Sperm & Egg Donation

Topics: Donation, Pregnancy, Surrogacy Pages: 5 (2037 words) Published: October 10, 2012
Sperm and Egg Donation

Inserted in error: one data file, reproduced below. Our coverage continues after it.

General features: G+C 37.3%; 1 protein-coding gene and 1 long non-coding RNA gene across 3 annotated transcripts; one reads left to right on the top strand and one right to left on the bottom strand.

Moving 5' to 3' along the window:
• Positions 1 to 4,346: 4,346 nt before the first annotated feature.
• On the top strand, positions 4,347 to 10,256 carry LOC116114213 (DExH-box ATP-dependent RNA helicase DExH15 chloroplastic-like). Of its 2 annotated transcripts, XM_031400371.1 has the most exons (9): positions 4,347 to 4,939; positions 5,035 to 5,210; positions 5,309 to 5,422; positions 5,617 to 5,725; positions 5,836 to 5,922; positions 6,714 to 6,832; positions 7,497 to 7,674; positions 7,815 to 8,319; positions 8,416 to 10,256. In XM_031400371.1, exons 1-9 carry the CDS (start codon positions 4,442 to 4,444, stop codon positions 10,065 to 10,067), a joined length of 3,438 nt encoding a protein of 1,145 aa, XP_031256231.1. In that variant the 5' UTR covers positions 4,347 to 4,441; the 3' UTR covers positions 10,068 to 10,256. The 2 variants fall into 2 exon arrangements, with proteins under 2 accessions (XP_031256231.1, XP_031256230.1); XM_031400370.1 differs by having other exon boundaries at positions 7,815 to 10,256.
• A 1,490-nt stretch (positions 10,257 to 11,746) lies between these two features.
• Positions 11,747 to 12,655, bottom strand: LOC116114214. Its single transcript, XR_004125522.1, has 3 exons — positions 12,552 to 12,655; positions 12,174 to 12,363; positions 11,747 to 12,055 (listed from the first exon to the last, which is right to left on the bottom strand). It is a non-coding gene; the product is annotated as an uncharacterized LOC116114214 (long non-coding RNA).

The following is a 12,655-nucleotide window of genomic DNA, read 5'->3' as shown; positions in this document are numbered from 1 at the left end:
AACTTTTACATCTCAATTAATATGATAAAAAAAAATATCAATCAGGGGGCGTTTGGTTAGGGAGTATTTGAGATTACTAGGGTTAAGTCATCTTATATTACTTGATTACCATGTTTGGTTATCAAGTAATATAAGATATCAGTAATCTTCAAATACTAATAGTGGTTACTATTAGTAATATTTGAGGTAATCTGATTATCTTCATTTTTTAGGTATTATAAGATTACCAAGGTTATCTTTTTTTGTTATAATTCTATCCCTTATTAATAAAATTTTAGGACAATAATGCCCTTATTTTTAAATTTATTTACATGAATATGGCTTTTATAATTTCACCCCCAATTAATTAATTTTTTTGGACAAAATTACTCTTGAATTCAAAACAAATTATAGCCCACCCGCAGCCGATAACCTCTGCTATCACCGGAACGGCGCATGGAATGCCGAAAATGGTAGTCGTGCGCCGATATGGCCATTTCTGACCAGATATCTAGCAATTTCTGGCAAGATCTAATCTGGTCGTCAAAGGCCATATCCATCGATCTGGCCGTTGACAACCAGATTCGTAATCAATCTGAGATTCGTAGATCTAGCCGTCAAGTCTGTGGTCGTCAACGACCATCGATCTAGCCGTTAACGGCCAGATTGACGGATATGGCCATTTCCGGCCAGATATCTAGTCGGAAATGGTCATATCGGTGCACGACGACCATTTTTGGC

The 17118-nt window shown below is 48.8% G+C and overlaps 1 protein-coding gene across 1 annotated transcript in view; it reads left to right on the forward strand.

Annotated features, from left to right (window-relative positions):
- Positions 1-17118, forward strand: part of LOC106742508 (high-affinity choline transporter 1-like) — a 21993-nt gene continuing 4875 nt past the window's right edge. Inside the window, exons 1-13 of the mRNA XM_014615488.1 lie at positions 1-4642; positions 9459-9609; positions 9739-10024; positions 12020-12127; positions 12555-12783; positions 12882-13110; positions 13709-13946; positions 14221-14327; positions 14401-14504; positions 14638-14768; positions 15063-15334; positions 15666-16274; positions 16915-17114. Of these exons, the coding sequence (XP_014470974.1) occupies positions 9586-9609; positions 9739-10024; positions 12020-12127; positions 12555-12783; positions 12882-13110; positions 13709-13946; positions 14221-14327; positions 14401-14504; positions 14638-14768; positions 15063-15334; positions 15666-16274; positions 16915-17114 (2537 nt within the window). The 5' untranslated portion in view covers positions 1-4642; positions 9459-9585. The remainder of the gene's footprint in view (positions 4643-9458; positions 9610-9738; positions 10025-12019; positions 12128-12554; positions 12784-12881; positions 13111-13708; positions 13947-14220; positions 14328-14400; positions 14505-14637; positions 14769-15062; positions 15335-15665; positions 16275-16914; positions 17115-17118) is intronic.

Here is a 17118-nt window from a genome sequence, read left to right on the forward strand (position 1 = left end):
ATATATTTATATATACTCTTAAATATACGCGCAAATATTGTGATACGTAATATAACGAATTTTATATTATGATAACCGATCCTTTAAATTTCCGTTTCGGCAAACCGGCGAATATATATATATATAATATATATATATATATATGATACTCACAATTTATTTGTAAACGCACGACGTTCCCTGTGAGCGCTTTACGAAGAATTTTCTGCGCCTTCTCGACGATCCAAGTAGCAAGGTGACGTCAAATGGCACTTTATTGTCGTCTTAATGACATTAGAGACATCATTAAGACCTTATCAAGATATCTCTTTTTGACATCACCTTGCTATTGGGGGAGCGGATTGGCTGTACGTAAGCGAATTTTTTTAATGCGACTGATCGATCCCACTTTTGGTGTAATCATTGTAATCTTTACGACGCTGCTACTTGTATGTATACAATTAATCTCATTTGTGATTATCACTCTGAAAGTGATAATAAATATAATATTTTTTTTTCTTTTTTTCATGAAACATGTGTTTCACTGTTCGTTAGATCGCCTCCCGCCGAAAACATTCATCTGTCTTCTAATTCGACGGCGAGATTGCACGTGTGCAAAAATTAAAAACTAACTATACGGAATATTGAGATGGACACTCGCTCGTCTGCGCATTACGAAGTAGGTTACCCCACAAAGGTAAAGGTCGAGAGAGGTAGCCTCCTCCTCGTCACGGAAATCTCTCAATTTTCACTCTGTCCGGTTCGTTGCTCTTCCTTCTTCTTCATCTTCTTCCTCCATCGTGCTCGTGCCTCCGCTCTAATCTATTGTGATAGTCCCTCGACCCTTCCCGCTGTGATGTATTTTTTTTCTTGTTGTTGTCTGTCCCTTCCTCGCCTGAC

Many children will never know anything about their biological background, because their mother had a sperm or egg donation. Is that fair to children because their mother made that choice? Everybody deserves to know where they came from, and what risks they could suffer in life. For example heart disease, Parkinson’s disease, degenerative diseases, these are just some of the common diseases that could be genetic. Some offspring’s may just want to know their culture and history of where they come from. A child shouldn’t have to live life wondering about these things. They should be able to have their questions answered, that’s why records should be kept for a child to access when he or she becomes an adult, so that he or she will be able to have some information about his or her background. When growing up children have many questions about their background. They want to know where their ancestors are from, where they get their traits, and many other things. Children have the right to have their questions answered, even if their mother had a sperm donation. It’s not fair for a child to live life wondering who his or her biological father is or in some cases that his or her mother is. They deserve to know their biological background, but many of children never get that chance because donors are protected by privacy laws. (“Anonymous Egg and Sperm Donation”) Records of the biological parent should be recorded and kept until the child is of age. When the child is of age, he or she should be given the choice to look and read the records or if they want to continue life the way it is. By being able to give them the option, children from sperm or egg donation would be able to live a happy life knowing everything they want to know about their background. Some children from donor insemination just want to know the risks that they could suffer in life because of genetics. They want to know about the medical background and with the donors being privacy protected it makes it difficult for children of donors to find out this information. Without knowing about the biological parent it’s like half of the offspring’s health history is unknown. That leaves children of donor insemination wondering if they are at high risk of genetic diseases that can be passed down through genetics. Douglas Quan writes an article about a woman from Ontario and how she faces trouble with the courts trying to figure out who her biological father might be. Olivia Pratten from Ontario is one of the thousands of Canadians who are the offspring’s of anonymous sperm and egg donors and she just wants to know the person that gave her life. She argues in court that not being able to receive records about her biological parent is like living with half her biological origins unknown and left a mystery. (Quan) It’s not fair that children conceived by donor insemination have no rights and are not respected, because of his or her mother’s choices. When a woman looks to conceive a child through donor insemination they don’t think about how it will affect the child in the future they just want to be able to raise a child. That’s why records should be kept so that the child has a choice when of age. Shelley Kreutz always felt different from other kids. She felt like she was adopted. She was the opposite of her mother and grandmother and built differently. Shelley was aware that she had to have a father somewhere. When Shelley was 10 she found out that she was conceived through sperm donation. She was then relieved and felt normal because everything finally made sense to her. Shelley was happy and excited to know until she found out that none of her questions could ever be answered because her mother didn’t know anything about the donor. Shelley’s mother like very many other mothers wanting to conceive through sperm donation signed a contract with the doctor granting the donor be kept anonymous. When Shelley was 13 years old she met with the...
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